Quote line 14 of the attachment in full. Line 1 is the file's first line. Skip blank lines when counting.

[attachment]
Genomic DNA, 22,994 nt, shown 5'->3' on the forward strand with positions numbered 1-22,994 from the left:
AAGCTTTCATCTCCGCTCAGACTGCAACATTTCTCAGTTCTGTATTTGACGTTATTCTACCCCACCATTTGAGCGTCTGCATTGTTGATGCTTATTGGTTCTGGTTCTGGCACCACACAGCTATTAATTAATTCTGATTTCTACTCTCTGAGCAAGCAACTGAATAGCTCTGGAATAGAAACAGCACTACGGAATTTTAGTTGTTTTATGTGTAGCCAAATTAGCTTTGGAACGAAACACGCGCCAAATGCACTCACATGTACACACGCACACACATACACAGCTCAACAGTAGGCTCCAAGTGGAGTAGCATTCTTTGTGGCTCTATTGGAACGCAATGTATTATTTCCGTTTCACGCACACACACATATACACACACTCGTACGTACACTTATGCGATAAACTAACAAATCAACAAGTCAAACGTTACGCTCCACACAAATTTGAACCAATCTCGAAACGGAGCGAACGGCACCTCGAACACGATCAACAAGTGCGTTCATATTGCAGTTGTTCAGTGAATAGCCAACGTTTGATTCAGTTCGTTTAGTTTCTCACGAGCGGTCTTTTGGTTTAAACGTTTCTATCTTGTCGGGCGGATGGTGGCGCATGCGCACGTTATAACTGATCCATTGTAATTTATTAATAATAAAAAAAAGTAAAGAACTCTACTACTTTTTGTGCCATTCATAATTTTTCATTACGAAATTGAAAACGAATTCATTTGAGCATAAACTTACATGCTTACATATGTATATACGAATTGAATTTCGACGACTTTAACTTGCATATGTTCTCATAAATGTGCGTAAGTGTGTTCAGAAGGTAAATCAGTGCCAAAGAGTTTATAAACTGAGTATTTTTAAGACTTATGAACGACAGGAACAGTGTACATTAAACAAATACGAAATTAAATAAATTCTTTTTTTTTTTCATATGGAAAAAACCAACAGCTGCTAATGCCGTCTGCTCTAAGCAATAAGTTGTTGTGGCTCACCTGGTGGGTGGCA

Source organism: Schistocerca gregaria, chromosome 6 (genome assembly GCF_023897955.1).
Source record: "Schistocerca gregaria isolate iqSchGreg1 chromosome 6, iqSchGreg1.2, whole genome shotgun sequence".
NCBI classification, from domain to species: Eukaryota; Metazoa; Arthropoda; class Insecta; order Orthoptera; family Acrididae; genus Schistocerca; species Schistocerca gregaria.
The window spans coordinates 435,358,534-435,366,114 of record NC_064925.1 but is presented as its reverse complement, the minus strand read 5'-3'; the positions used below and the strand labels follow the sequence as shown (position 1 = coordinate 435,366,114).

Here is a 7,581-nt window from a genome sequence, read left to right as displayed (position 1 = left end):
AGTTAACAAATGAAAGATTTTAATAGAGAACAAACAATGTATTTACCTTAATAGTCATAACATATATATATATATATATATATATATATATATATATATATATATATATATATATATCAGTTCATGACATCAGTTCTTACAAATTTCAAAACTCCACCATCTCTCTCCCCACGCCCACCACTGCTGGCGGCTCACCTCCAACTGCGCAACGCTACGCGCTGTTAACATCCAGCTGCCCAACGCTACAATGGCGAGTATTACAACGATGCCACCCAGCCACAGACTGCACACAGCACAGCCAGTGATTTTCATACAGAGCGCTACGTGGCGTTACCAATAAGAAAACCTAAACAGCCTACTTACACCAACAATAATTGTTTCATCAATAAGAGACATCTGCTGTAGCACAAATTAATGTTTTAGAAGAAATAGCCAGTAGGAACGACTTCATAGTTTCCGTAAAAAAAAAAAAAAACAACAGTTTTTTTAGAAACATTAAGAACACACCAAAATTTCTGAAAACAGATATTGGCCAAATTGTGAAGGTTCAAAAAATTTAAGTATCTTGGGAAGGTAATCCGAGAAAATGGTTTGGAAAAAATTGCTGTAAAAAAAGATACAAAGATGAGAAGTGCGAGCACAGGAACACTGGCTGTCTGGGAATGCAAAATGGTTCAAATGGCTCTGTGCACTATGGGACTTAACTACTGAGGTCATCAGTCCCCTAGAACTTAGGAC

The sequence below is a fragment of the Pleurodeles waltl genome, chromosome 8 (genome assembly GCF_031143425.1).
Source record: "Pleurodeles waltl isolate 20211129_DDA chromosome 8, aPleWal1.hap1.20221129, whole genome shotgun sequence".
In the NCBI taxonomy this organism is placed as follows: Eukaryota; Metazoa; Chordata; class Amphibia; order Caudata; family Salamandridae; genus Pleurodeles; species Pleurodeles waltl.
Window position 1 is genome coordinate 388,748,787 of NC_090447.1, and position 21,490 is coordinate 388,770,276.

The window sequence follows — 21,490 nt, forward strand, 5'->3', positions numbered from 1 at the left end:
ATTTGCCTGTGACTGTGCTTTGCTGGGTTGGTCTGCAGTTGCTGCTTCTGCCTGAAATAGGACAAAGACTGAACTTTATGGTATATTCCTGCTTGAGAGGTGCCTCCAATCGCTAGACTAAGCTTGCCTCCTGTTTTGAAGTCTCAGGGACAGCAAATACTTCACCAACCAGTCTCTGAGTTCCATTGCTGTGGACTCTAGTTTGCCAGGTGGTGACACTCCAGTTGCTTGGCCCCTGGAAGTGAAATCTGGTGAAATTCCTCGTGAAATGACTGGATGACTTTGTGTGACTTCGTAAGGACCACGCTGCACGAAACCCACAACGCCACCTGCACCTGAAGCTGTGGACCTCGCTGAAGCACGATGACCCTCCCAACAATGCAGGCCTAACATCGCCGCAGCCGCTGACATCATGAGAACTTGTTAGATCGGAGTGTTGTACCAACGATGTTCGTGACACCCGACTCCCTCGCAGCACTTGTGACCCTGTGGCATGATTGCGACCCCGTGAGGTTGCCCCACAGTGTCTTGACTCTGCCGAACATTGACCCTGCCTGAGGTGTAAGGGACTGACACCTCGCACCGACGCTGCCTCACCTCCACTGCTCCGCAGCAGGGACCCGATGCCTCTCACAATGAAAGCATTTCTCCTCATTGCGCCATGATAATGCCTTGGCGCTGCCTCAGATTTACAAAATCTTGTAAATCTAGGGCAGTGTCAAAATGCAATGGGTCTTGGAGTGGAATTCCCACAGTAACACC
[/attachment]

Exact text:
ATTTGCCTGTGACTGTGCTTTGCTGGGTTGGTCTGCAGTTGCTGCTTCTGCCTGAAATAGGACAAAGACTGAACTTTATGGTATATTCCTGCTTGAGAGGTGCCTCCAATCGCTAGACTAAGCTTGCCTCCTGTTTTGAAGTCTCAGGGACAGCAAATACTTCACCAACCAGTCTCTGAGTTCCATTGCTGTGGACTCTAGTTTGCCAGGTGGTGACACTCCAGTTGCTTGGCCCCTGGAAGTGAAATCTGGTGAAATTCCTCGTGAAATGACTGGATGACTTTGTGTGACTTCGTAAGGACCACGCTGCACGAAACCCACAACGCCACCTGCACCTGAAGCTGTGGACCTCGCTGAAGCACGATGACCCTCCCAACAATGCAGGCCTAACATCGCCGCAGCCGCTGACATCATGAGAACTTGTTAGATCGGAGTGTTGTACCAACGATGTTCGTGACACCCGACTCCCTCGCAGCACTTGTGACCCTGTGGCATGATTGCGACCCCGTGAGGTTGCCCCACAGTGTCTTGACTCTGCCGAACATTGACCCTGCCTGAGGTGTAAGGGACTGACACCTCGCACCGACGCTGCCTCACCTCCACTGCTCCGCAGCAGGGACCCGATGCCTCTCACAATGAAAGCATTTCTCCTCATTGCGCCATGATAATGCCTTGGCGCTGCCTCAGATTTACAAAATCTTGTAAATCTAGGGCAGTGTCAAAATGCAATGGGTCTTGGAGTGGAATTCCCACAGTAACACC